Active ingredients: ivabradine
What it is used for
Treatment of coronary artery disease Treatment of chronic stable angina due to atherosclerotic coronary artery disease in patients with normal sinus rhythm, who are unable to tolerate or have a contraindication to the use of beta-blockers, OR in combination with atenolol 50mg once daily when heart rate is at or above 60 bpm and angina is inadequately controlled.,Treatment of chronic heart failure Treatment of symptomatic chronic heart failure of NYHA Classes II or III and with documented left ventricular ejection fraction (LVEF) less than or equal to 35% in adult patients in sinus rhythm and with heart rate at or above 77 bpm, in combination with optimal standard chronic heart failure treatment.
How to take it
You should seek medical advice in relation to medicines and use only as directed by a healthcare professional.
- The way to take this medicine: Oral
- Store below 30 degrees Celsius
- Store in a Dry Place
- Lifetime is 3 Years.
Always read the label. If symptoms persist see your healthcare professional.
Salmon-pink coloured, triangular-shaped, film-coated tablet, engraved with "7.5" on one face and Servier logo on the other face
Images are the copyright of the Pharmacy Guild of Australia
Do I need a prescription?
This medicine is available from a pharmacist and requires a prescription. It is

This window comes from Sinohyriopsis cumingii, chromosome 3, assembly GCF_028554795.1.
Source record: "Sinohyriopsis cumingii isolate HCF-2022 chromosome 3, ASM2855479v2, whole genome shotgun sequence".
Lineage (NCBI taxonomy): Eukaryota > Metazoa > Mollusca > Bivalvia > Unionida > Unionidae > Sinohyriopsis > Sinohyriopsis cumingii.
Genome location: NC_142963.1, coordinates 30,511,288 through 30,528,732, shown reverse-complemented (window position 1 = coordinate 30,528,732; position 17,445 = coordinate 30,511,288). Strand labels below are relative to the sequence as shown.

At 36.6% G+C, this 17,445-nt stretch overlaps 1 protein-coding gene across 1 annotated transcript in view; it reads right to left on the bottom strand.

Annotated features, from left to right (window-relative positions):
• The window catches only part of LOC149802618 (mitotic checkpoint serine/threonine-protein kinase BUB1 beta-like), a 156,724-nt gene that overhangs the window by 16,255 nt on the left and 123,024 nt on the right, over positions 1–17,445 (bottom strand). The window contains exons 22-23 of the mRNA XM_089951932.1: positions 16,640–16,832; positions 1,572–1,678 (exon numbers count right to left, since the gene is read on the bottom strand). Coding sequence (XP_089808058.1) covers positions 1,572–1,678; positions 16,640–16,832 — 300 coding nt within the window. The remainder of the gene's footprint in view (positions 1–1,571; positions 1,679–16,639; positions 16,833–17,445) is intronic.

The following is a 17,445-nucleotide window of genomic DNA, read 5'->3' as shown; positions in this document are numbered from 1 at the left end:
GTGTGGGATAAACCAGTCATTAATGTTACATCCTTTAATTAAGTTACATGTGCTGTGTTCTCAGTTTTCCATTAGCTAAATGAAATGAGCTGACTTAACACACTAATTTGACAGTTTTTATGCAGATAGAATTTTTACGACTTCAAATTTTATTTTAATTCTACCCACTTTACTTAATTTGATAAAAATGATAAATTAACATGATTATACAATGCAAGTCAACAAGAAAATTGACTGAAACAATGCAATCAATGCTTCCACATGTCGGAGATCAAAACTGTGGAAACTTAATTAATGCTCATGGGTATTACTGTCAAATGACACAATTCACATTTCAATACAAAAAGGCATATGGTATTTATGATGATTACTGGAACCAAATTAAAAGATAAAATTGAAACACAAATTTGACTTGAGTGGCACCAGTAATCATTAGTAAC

Pregnant or planning a pregnancy?
For the active ingredient ivabradine
You should seek advice from your doctor or pharmacist about taking this medicine. They can help you balance the risks and the benefits of this medicine during pregnancy.
For side effects, taking other medicines and more
Download consumer medicine information leaflet (pdf)
Coralan Tablets - myDr.com.au
Coralan Tablets - Consumer Medicines Information leaflets of prescription and over-the-counter medicines
Read more on myDr – Consumer Medicine Information website
Angina can affect people in different ways and the symptoms may vary at different times. It usually lasts only a few minutes and can be relieved by rest and/or medicines.
Read more on myDr website
Management of digoxin toxicity | Issue 1 | Volume 39 | Australian Prescriber
Digoxin toxicity can emerge during long-term therapy for heart failure as well as after an overdose.
Read more on Australian Prescriber website